Learning another culture can certainly be hard. My PhD supervisor often complained about how hard adapting to British culture and small talk was at first. Likewise, my parents are totally clueless about most Internet memes.

So is that it? What if a pony were to actually put in the effort learn all the unwritten rules, change the way she talks, her bearing, her vocabulary, and everything else. Would that be enough?

It might depend on who you ask. The thing is, there are almost certainly ponies in Canterlot willing to look down on Rarity no matter what she does simply because of her background as a Ponyville pony.

In that, the show mirrors life. The term “social climber” can be a term that is looked down on. I’m reminded of an old British comedy show called Keeping Up Appearances featuring the antics of one Hyacinth Bucket (who insists it’s pronounced “Bouquet”).

“The Bucket residence, the lady of the house speaking!”

She’s completely ridiculous and you’re meant to laugh at her.

“It’s my sister Daisy. She’s not the one with the Mercedes, sauna and room for a pony.”

After writing The Wrong Fork I started wondering why. Why is “social climber” a bad word? Perhaps it’s because we perceive the social climber as being deceitful? But deceitful about what exactly? What if who they feel they are is different to who their parents were, as Rarity clearly does? Was I wrong to laugh at Hyacinth? In a more enlightened society would there be no Hyacinth stereotype to laugh at?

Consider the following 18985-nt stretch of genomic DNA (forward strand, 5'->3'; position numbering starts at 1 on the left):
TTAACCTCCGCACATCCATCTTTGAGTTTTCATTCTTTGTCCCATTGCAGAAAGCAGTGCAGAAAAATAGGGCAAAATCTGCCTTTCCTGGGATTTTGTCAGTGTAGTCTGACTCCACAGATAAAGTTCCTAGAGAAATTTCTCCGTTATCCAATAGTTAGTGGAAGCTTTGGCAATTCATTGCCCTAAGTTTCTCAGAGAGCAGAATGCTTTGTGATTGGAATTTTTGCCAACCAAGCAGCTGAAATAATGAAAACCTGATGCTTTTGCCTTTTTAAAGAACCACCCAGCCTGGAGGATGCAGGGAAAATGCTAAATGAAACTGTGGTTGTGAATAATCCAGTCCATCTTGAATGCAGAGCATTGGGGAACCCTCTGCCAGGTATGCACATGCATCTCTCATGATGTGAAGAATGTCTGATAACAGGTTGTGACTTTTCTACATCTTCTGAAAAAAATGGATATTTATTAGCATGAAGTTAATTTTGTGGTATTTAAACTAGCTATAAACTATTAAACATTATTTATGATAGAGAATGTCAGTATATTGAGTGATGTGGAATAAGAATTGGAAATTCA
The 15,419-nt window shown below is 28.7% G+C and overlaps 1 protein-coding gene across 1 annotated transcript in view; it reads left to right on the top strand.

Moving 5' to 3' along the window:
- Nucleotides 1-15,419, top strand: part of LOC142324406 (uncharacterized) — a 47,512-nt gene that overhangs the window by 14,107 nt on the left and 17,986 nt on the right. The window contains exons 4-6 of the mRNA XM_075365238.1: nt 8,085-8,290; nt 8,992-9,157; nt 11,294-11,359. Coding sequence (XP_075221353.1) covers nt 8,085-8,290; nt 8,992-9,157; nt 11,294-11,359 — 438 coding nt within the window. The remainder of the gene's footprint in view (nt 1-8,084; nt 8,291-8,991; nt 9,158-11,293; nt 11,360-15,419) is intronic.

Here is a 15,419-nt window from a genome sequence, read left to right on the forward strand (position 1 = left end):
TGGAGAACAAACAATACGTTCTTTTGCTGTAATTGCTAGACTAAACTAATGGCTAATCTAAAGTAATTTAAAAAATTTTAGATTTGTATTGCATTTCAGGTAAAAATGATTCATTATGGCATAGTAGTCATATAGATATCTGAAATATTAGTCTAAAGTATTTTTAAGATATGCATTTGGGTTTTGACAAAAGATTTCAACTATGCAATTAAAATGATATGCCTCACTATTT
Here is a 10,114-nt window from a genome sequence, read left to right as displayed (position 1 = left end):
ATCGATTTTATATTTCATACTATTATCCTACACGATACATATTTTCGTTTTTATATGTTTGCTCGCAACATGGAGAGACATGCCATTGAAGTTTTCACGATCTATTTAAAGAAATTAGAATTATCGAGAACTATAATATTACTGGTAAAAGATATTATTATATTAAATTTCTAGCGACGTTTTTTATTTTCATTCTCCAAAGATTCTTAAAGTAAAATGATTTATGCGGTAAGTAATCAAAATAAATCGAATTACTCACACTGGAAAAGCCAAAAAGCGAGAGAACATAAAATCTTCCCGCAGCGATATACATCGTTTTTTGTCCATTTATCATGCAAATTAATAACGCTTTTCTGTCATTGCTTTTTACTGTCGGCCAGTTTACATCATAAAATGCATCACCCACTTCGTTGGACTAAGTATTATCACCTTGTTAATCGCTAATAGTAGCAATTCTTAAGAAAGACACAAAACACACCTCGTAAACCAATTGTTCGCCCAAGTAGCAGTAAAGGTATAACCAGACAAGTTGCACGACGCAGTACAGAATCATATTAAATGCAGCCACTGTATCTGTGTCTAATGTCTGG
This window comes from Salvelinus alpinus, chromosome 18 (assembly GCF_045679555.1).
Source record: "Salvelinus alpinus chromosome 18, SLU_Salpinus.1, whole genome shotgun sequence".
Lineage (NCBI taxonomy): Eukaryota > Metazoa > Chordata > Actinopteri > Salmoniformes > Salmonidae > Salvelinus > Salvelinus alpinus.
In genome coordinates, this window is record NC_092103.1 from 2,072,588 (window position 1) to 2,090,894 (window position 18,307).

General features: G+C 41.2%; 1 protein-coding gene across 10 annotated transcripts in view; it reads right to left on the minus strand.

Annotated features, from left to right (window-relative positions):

I don’t know the answer to these questions. I just ended up being forced to ask myself them.

In any case, back to the question of when a pony is or is not a pretender. The answer is that as far as some ponies are concerned, Rarity, a Ponyville pony, will always be one. Rarity knows this, but she states it matter-of-factly. She knows what they think, and sure, it’s a barrier, but she’s past caring enough to let it get her down, which is a nice victory for her.

And, well, then she has her little revelation. There are a few rather important lines:

So then, Celestia, you’re a pretender too.

You, Celestia, are not quite the perfect princess that everypony suspects you to be. This is (supposed to) have the feeling of shock about it. It’s phrased as an accusation and Rarity uses Celestia’s name with no honorific.